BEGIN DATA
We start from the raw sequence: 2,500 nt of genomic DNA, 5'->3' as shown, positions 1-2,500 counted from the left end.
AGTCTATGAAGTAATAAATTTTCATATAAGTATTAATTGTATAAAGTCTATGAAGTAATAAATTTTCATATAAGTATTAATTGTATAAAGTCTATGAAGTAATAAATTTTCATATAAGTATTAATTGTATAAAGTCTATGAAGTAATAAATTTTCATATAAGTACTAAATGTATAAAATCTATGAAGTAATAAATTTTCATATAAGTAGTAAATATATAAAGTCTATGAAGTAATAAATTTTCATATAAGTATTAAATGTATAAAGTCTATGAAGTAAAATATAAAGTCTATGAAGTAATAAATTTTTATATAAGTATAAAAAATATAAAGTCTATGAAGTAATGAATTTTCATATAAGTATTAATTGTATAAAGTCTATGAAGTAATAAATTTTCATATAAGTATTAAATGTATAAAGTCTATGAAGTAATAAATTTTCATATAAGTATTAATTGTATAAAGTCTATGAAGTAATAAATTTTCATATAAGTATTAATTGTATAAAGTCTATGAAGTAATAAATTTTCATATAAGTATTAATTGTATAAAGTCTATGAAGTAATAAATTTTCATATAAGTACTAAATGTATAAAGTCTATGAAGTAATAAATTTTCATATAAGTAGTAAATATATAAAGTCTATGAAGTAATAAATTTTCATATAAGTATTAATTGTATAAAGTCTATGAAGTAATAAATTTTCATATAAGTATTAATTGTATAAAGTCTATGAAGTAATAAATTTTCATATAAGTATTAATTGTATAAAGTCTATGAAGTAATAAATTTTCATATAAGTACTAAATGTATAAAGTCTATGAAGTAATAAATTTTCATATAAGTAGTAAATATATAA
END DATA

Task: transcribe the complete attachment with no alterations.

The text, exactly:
We start from the raw sequence: 2,500 nt of genomic DNA, 5'->3' as shown, positions 1-2,500 counted from the left end.
AGTCTATGAAGTAATAAATTTTCATATAAGTATTAATTGTATAAAGTCTATGAAGTAATAAATTTTCATATAAGTATTAATTGTATAAAGTCTATGAAGTAATAAATTTTCATATAAGTATTAATTGTATAAAGTCTATGAAGTAATAAATTTTCATATAAGTACTAAATGTATAAAATCTATGAAGTAATAAATTTTCATATAAGTAGTAAATATATAAAGTCTATGAAGTAATAAATTTTCATATAAGTATTAAATGTATAAAGTCTATGAAGTAAAATATAAAGTCTATGAAGTAATAAATTTTTATATAAGTATAAAAAATATAAAGTCTATGAAGTAATGAATTTTCATATAAGTATTAATTGTATAAAGTCTATGAAGTAATAAATTTTCATATAAGTATTAAATGTATAAAGTCTATGAAGTAATAAATTTTCATATAAGTATTAATTGTATAAAGTCTATGAAGTAATAAATTTTCATATAAGTATTAATTGTATAAAGTCTATGAAGTAATAAATTTTCATATAAGTATTAATTGTATAAAGTCTATGAAGTAATAAATTTTCATATAAGTACTAAATGTATAAAGTCTATGAAGTAATAAATTTTCATATAAGTAGTAAATATATAAAGTCTATGAAGTAATAAATTTTCATATAAGTATTAATTGTATAAAGTCTATGAAGTAATAAATTTTCATATAAGTATTAATTGTATAAAGTCTATGAAGTAATAAATTTTCATATAAGTATTAATTGTATAAAGTCTATGAAGTAATAAATTTTCATATAAGTACTAAATGTATAAAGTCTATGAAGTAATAAATTTTCATATAAGTAGTAAATATATAA